ANDRY NIRINA RAJOELINA, President of Madagascar, said that the General Assembly annually convenes to raise the banner of our aspirations, which should always be universal peace. Solidarity is more important than ever now that we have entered the third year of the pandemic and are facing its consequences. In this time, Madagascar placed its trust in science and the natural riches of the lands. While the apocalypse of Africa was predicted, Madagascar showed that difficulties can be transformed into opportunities, and what it has accomplished has flown in the face of all statistics.
However, before the world fully re-emerged, the conflict in Ukraine sowed further instability, heightened inequality and caused soaring inflation, he said. “Dialogue is the only way to bring about peace,” he said. Calling for international solidarity and highlighting the crucial role of the United Nations in promoting multilateralism and finding equitable solutions, he pointed out that conflicts ultimately end with developing countries paying the highest price both in economic and social terms.
In the face of these challenges, countries must review their development strategies. “There are more powerful weapons than bombs, tanks and missiles. They are our lands, our raw materials, our natural resources and our people,” he explained. Industrialization, innovation, inclusive and sustainable economic growth, political vision and political will all strengthen and protect people. Elevating Madagascar to the level of newly emerging country is the goal — and the plans to double or even triple the production capacity of renewable energy from water, the sun and wind will help achieve that as well as self-sufficiency. For example, while in 2022 more than 600 million Africans still live in houses only lit by candles and kerosine, the Government of Madagascar will subsidize solar kits to its people. Then, it will become among the first on the continent to have brought light to all its people, he said.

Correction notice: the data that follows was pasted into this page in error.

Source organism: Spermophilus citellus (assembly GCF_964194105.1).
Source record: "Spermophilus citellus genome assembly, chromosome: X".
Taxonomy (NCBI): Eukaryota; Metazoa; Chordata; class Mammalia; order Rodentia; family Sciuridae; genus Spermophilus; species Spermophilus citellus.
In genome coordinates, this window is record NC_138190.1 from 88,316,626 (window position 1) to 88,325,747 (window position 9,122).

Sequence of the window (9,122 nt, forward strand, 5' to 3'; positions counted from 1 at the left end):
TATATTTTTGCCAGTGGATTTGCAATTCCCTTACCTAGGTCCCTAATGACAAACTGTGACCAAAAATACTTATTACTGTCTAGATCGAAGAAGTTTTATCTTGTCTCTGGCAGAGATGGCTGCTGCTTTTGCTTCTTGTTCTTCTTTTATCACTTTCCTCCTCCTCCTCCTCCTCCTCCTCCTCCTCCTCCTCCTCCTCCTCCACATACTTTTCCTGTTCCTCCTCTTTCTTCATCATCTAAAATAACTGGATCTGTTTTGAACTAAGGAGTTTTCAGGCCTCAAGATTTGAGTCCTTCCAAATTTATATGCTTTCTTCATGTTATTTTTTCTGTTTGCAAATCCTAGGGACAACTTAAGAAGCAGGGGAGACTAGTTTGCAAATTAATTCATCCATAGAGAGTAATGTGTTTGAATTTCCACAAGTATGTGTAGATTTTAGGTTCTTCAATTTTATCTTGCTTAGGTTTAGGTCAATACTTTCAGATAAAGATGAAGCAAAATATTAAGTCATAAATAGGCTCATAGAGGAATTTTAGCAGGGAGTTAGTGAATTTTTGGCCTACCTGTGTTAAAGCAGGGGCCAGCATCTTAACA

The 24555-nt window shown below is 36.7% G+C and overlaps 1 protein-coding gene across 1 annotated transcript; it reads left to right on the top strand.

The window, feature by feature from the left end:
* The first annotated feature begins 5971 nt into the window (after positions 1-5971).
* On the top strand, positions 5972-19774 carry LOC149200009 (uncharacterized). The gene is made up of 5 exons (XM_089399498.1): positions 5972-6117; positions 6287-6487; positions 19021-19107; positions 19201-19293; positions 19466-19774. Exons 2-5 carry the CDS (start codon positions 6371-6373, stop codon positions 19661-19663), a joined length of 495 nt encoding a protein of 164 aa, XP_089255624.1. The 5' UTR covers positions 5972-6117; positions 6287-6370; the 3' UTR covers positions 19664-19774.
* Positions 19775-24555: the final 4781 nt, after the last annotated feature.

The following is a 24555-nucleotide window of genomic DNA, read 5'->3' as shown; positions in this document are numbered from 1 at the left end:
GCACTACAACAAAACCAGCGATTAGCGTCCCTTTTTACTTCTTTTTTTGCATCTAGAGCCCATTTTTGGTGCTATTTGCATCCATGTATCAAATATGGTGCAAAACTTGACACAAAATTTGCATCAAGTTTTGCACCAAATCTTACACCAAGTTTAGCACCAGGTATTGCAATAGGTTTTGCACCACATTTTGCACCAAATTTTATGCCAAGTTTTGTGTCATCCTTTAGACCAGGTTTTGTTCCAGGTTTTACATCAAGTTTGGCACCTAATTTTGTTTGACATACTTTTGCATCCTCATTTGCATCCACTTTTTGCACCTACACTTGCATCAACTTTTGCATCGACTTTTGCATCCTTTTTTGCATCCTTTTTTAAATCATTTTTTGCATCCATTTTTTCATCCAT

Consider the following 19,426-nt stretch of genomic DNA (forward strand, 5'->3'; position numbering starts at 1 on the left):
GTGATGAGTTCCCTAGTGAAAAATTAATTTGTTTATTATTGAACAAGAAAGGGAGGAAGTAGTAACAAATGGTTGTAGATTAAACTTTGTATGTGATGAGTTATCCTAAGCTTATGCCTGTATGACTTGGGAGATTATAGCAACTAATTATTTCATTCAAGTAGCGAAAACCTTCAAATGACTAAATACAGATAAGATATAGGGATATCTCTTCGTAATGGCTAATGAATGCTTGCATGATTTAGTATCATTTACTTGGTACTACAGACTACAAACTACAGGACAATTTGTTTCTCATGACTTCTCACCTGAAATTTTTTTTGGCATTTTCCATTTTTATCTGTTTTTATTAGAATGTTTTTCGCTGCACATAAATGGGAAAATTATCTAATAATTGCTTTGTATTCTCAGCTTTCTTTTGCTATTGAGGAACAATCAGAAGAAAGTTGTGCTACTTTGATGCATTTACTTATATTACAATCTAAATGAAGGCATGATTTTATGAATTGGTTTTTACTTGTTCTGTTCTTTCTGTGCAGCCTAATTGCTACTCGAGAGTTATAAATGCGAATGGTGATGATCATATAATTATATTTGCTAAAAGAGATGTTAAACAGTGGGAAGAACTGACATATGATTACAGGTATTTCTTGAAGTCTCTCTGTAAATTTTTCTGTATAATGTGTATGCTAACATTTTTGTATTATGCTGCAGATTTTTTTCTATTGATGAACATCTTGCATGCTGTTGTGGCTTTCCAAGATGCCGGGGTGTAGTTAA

Equally alarming and dangerous to world peace, security and future generations is climate change. While stressing the unfairness that the least polluting countries are paying the highest price, he stated that access to the annually committed $100 billion of the Green Climate Fund has been “painfully slow”. Urging Member States to turn words into actions, he said: “Today, I carry the cries and the voice of the African continent in general and of Madagascar in particular.” At this moment, infrastructure projects, including roads, schools, health-care centres, hospitals, dams, courts prisons, and sport and cultural facilities, are being built in Madagascar. Moreover, it is investing in family planning programmes to transform a dependent population into an active and economically productive population, he said. As such, education is a national priority.
He said that he was pleased that the France-Malagasy Joint Committee is working towards the implementation of General Assembly resolutions from 1979 and 1980 relating to the issue of des Iles Éparses. “The Africa of tomorrow must be autonomous, independent and prosperous,” he concluded.
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